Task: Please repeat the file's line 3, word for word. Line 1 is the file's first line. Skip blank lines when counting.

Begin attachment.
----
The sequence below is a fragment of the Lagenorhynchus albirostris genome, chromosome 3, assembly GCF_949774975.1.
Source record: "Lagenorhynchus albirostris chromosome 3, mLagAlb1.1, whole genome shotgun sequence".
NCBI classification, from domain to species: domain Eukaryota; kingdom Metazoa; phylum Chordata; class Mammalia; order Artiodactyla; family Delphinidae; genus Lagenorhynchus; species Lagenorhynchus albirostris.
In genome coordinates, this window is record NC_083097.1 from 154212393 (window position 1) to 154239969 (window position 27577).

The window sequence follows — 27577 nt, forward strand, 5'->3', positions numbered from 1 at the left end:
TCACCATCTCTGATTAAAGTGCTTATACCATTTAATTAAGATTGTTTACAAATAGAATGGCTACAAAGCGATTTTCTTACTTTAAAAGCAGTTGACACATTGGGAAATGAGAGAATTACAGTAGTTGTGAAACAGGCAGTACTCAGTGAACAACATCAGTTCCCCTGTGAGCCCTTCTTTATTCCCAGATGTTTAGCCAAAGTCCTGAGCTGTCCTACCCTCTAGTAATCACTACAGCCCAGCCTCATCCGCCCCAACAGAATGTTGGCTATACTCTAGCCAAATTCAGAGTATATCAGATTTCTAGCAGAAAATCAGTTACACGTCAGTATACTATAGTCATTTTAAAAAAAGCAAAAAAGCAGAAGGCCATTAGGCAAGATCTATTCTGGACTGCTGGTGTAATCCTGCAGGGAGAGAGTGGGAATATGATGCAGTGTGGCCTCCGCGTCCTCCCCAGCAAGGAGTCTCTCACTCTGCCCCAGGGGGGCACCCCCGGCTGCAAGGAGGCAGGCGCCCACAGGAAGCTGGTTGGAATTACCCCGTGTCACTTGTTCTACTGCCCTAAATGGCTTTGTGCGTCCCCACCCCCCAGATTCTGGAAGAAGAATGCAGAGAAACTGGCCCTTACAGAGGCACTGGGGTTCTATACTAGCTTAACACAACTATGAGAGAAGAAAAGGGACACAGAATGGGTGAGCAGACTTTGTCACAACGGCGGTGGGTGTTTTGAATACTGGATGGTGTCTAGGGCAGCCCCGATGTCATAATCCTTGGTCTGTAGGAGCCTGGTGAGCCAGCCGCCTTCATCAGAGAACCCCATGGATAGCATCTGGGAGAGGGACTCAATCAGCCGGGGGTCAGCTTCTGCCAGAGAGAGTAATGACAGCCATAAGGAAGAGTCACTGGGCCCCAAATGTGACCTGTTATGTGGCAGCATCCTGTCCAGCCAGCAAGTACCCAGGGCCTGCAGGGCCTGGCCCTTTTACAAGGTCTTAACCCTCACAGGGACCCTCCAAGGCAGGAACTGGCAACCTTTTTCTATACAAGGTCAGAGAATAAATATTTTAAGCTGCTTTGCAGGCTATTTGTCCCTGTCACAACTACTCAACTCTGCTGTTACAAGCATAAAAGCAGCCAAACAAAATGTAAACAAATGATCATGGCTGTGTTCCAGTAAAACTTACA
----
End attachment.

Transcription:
NCBI classification, from domain to species: domain Eukaryota; kingdom Metazoa; phylum Chordata; class Mammalia; order Artiodactyla; family Delphinidae; genus Lagenorhynchus; species Lagenorhynchus albirostris.